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In 2018, over nine billion chickens were slaughtered in the United States. As the demand for chickens increases, so too have concerns regarding the welfare of the chickens in these systems and the damage such practices cause to the surrounding ecosystems. To address welfare concerns, there is large-scale interest in raising chickens on pasture and switching to slower-growing, higher-welfare breeds as soon as 2024. We created a box model of US chicken demographics to characterize aggregate broiler chicken welfare and land-use consequences at the country scale for US shifts to slower-growing chickens, housing with outdoor access, and pasture management. The US produces roughly 20 million metric tons of chicken meat annually. Maintaining this level of consumption entirely with a slower-growing breed would require a 44.6%–86.8% larger population of chickens and a 19.2%–27.2% higher annual slaughter rate, relative to the current demographics of primarily ‘Ross 308’ chickens that are slaughtered at a rate of 9.25 billion per year. Generating this quantity of slower-growing breeds in conventional concentrated animal feeding operations (CAFO) would require 90 582–98 687 km ² , an increase of 19.9–30.6% over the 75 577 km ² of land used for current production of Ross 308. Housing slower-growing breeds on pasture, the more individually welfare-friendly option, would require 108 642–121 019 km ² , a 43.8–60.1% increase over current land use. Allowing slower-growing breeds occasional outdoor access is an intermediate approach that would require 90 691–98 811 km ² , an increase of 20–30.7% of the current land use, a very minor increase of land relative to managing slower-growing breeds in CAFOs. In sum, without a drastic reduction in consumption, switching to alternative breeds will lead to a substantial increase in the number of individuals killed each year, an untenable increase in land use, and a possible decrease in aggregate chicken welfare at the country-level scale. Pasture-based management requires substantial additional land use. These results demonstrate constraints and trade-offs in animal welfare, environmental conservation and food animal consumption, while highlighting opportunities for policies to mitigate impacts in an integrated manner using a One Health approach.
... Finally, changes in behavior, including personal vehicle use and reduced meat consumption could result in large emissions cuts (59,60), though many climate-relevant behaviors are heavily tied to cultural practices. There is evidence that at least some social norms (like naming conventions) can change quickly (61), but habitual practices like meat consumption and personal vehicle use are deeply entrenched (62)(63)(64). ...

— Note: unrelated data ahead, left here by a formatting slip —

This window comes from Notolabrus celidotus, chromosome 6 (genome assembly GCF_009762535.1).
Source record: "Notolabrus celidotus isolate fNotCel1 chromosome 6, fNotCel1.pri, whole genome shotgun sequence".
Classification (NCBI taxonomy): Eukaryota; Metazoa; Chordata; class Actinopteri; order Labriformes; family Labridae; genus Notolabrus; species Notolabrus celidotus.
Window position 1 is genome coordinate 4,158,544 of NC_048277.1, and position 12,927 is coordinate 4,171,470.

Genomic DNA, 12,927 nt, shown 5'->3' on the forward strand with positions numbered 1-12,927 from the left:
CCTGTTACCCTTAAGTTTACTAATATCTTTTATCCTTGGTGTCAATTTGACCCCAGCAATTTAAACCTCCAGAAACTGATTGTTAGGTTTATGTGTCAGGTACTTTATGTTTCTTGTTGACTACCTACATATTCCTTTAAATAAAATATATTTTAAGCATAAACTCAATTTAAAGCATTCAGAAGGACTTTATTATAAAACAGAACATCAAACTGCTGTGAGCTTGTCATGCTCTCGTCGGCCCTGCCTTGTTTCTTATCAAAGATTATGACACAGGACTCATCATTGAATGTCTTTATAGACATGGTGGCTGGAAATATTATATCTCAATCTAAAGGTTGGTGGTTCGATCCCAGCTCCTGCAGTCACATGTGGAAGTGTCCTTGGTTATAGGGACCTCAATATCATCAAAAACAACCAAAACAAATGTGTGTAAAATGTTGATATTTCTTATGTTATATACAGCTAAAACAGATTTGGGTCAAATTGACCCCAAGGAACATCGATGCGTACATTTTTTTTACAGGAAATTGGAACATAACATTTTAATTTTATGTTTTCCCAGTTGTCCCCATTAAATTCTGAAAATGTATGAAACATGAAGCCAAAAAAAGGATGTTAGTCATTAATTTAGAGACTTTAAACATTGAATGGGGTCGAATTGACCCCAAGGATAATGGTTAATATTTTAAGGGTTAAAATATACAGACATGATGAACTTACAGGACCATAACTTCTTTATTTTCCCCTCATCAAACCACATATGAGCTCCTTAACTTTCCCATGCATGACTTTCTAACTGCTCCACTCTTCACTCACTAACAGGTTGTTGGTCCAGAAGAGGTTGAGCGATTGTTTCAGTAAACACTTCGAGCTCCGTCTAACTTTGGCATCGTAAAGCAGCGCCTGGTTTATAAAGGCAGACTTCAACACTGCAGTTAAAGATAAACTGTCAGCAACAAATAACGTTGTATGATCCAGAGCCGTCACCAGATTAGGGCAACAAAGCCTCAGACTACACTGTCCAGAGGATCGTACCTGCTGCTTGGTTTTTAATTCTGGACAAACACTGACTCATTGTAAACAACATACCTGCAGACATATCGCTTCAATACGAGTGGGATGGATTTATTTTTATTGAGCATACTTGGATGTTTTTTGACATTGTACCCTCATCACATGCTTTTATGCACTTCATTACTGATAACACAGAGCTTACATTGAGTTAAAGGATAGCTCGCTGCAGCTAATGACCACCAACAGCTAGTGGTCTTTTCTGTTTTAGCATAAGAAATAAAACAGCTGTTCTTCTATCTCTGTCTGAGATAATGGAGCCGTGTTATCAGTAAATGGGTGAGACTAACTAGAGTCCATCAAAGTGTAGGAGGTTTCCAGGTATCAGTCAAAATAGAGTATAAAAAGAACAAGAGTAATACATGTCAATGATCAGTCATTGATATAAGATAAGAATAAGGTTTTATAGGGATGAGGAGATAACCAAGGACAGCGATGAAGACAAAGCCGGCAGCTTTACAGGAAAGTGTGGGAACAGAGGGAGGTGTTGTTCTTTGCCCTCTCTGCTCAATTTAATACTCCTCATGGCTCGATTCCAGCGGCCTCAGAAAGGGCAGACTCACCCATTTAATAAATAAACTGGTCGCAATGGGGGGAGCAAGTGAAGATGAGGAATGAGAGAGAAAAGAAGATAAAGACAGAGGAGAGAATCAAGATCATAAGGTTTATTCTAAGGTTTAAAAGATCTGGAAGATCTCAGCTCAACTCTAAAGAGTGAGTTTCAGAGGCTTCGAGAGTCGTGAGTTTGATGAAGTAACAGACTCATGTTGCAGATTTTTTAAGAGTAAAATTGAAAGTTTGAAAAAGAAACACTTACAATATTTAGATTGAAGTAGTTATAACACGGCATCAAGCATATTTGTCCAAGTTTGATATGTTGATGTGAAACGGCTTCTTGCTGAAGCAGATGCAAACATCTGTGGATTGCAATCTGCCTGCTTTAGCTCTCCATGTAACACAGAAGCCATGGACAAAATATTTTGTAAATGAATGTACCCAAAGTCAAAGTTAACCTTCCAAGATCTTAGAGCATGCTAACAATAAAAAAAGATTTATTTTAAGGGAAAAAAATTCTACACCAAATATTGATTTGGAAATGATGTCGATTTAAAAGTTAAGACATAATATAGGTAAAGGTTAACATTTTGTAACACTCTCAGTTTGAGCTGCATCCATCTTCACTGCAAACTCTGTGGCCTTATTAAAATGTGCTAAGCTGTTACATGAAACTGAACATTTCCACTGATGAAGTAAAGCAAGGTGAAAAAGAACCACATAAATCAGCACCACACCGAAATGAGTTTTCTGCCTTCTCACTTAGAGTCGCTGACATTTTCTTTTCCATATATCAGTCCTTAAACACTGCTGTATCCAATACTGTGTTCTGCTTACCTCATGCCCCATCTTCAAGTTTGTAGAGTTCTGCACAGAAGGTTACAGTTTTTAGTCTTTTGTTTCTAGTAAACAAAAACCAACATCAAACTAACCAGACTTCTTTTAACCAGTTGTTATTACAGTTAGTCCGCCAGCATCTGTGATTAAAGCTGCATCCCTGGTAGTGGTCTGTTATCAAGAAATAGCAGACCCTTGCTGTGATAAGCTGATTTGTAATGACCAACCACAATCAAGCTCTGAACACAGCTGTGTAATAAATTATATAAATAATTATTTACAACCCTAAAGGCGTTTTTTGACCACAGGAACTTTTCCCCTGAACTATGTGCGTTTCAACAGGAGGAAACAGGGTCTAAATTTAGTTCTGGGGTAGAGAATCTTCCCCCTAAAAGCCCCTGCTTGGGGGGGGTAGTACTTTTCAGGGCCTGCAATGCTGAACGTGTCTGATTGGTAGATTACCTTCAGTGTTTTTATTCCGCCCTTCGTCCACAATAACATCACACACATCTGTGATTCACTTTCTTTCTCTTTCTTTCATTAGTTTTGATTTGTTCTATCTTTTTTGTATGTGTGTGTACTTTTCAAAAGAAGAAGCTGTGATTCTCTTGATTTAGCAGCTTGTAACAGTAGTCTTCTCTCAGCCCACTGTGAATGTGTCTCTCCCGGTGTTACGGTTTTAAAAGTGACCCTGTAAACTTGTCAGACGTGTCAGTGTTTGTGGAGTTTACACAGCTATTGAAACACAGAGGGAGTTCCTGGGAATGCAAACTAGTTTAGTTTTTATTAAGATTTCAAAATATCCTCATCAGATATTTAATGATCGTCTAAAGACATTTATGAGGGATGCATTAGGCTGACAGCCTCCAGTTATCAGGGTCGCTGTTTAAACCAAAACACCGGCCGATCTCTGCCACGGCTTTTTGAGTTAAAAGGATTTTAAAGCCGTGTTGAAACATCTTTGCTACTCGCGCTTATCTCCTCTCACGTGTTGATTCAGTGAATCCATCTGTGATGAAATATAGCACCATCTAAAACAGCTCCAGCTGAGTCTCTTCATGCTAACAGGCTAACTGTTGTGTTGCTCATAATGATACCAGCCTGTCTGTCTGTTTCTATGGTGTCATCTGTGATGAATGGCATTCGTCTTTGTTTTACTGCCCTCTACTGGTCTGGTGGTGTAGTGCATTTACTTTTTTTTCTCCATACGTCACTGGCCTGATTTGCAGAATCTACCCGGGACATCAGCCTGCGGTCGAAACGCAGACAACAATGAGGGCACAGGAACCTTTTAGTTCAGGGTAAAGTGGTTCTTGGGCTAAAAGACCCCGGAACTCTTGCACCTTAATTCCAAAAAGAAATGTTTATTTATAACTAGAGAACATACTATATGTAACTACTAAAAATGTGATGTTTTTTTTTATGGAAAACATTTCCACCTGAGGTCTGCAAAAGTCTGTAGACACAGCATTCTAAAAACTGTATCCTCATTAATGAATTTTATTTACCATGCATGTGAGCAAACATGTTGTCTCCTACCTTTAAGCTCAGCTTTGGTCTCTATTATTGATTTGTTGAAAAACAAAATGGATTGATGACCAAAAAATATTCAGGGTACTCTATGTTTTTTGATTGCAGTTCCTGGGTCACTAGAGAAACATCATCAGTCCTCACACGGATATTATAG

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Human activities have caused global temperatures to increase by 1.25°C, and the current emissions trajectory suggests that we will exceed 1.5°C in less than 10 years. Though the growth rate of global CO2 emissions has slowed and many countries have strengthened their emissions targets, current mid-century net-zero goals are insufficient to limit global warming to 1.5°C above pre-industrial temperatures. The primary barriers to the achievement of a 1.5°C-compatible pathway are not geophysical, but rather reflect inertia in our political and technological systems. Both political and corporate leadership are needed to overcome this inertia, supported by increased societal recognition of the need for system-level and individual lifestyle changes. The available evidence does not yet indicate that the world has seriously committed to achieving the 1.5°C goal.
... Nevertheless, if soil organic carbon (SOC) changes are considered, the C-footprint of milk produced by Latxa breed farming systems can be significantly reduced, offseting GHG emissions, on average, about 55% (Batalla et al. 2015), of the total C-footprint. Last, but not least, in the light of pledges calling for afforestation of pastoral lands (e.g., mountain areas) as a means of mitigating climate change (e.g., Harwatt et al. 2020;Hayek et al. 2021), it is important to note that the resultant changes in C stocks or Table 1 Mean values and standard deviations for ecological indicators. a,b Means with different superscripts in the same row indicate statistically significant differences (P ≤ 0.05) between treatments (exclusion, grazing). ...
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Pastoral systems face increasing pressure from competing global markets, food sector industrialization, and new policies such as Europe’s post-2020 Common Agriculture Policy. This pressure threatens the use of extensive sheep-grazing systems in mountain areas of low productivity but high natural value. Using information gathered at a long-term research setting in a mountainous area of the Basque Country (northern Spain), we assessed the multiple benefits of extensive dairy sheep grazing systems from multiple perspectives using indicators pertaining to ecological, socio-economic, and food quality domains. In this way, we address the benefits that would be lost if sheep grazing abandonment persists in mountain regions. Our results show that the benefits of extensive dairy sheep grazing in the research area include the production of healthy and high-quality foods and multiple ecological benefits including biodiversity conservation. Extensive dairy sheep grazing also contributes to rural development by generating employment and income in marginal, low-productivity lands that can support few economic alternatives. In particular, we found that sheep farmers who produce high-value products, such as cheese, have enhanced their economic profitability and are less dependent on public subsidies. However, careful attention to sustainable practices, support for new generations of farmers, and streamlined supply chains are required. These would contribute to ensure socio-economic benefits for farmers, avoid the ecological costs associated with grazing abandonment, and enhance ecosystem services for the whole society.